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Grayhouse is rebuffed, as selectmen ‘reboot’ process of Housatonic School reuse

"I feel like I would like more of guarantee that you can actually move forward with financing it. It doesn't give me a lot of feeling that this could happen." -- Great Barrington Selectboard member Leigh Davis

Great Barrington — A proposal to redevelop the now-shuttered Housatonic School isn’t officially dead yet but it’s looking less and less likely to come back to life.

Bill Nappo, principle of Grayhouse Partners, updates the Great Barrington Selectboard on his plan for Housatonic School at a June 24 meeting. Photo: Terry Cowgill

A frustrated selectboard posed some challenging questions to Bill Nappo, the principal of Grayhouse Partners, and ultimately agreed to ask town manager Mark Pruhenski to explore other options and report back in two weeks.

Nappo met with the board back in February, but plans for funding and reuse of the town-owned building were incomplete so board members agreed to give Grayhouse a six-month extension. At that time, board members were clearly frustrated with the slow pace of the project. This week they declined to grant another extension.

By the time of Monday’s meeting, Nappo had made some progress finding sources for financing but it was not enough for the selectmen.

“I guess I’m having a hard time just seeing the reality of this. It’s aspirational,” said board member Leigh Davis. “I feel like I would like more of guarantee that you can actually move forward with financing it. It doesn’t give me a lot of feeling that this could happen.”

See video below of the discussion between Nappo and the selectboard concerning the redevelopment of the Housatonic School:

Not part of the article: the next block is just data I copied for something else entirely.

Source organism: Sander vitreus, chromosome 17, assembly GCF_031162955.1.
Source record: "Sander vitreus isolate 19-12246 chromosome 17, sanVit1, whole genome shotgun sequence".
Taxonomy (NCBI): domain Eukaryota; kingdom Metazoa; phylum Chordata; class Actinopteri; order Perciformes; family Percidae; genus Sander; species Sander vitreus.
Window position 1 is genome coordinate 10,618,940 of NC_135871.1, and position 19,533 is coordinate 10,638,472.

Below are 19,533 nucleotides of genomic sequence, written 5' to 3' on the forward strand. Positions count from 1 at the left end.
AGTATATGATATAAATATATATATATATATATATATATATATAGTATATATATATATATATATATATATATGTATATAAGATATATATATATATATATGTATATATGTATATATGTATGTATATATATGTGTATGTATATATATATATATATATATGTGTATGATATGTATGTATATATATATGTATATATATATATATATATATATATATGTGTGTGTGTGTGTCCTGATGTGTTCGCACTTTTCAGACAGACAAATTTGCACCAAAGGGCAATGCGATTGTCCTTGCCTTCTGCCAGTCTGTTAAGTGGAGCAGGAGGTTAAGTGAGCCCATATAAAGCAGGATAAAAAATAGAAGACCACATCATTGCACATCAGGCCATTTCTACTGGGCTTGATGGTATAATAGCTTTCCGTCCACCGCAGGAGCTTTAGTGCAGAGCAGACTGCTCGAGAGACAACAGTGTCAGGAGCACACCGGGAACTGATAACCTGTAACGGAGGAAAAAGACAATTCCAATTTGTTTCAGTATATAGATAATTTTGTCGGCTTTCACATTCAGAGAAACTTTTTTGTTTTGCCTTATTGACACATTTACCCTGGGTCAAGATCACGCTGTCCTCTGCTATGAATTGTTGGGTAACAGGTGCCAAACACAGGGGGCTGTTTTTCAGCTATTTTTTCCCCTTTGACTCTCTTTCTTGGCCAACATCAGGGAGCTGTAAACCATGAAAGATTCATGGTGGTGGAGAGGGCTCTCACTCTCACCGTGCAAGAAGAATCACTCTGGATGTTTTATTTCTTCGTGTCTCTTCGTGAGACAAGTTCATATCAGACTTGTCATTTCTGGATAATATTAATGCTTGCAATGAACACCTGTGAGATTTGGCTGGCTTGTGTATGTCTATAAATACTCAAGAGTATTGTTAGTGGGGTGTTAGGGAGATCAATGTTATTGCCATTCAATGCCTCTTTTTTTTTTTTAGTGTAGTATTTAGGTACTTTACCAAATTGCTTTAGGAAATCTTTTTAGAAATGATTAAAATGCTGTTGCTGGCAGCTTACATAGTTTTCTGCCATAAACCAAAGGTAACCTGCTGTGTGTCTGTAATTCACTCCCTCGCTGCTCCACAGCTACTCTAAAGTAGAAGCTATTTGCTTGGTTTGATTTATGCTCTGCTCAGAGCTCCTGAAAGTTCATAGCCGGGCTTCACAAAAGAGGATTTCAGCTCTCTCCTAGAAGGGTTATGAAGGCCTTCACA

Nappo said, since the last meeting, the project has gained an additional $350,000 from the Community Preservation Committee, a town panel that allocates funds for several types of projects, including historic preservation. This is on top of the $300,000 Grayhouse was awarded last year.

And at the annual town meeting in May, taxpayers agreed to allocate $650,000 toward repairs, including a new roof, for the former Housatonic School, but only after an amendment was introduced to fund almost half of it using reserves rather than through borrowing.

Great Barrington Selectboard member Leigh Davis (at right), who is also development director for the Eagle Mill reuse project in Lee, told Nappo his project struck her as ‘aspirational’ more than anything else. At left are board members Bill Cooke and Kate Burke. Photo: Terry Cowgill

In response to a question from selectboard member Kate Burke, Nappo said even if his group purchased the building, the town would be responsible for remediating the asbestos and lead, a clean-up that could cost hundreds of thousands of dollars.

Beyond that, Nappo acknowledged all others were “potential sources” of funding and that he does not yet have any tenants lined up. He likened it to a “chicken-and-egg” situation, in that tenants are difficult to sign if he doesn’t have site control, but he can’t get site control unless he has a strong business plan that includes tenants.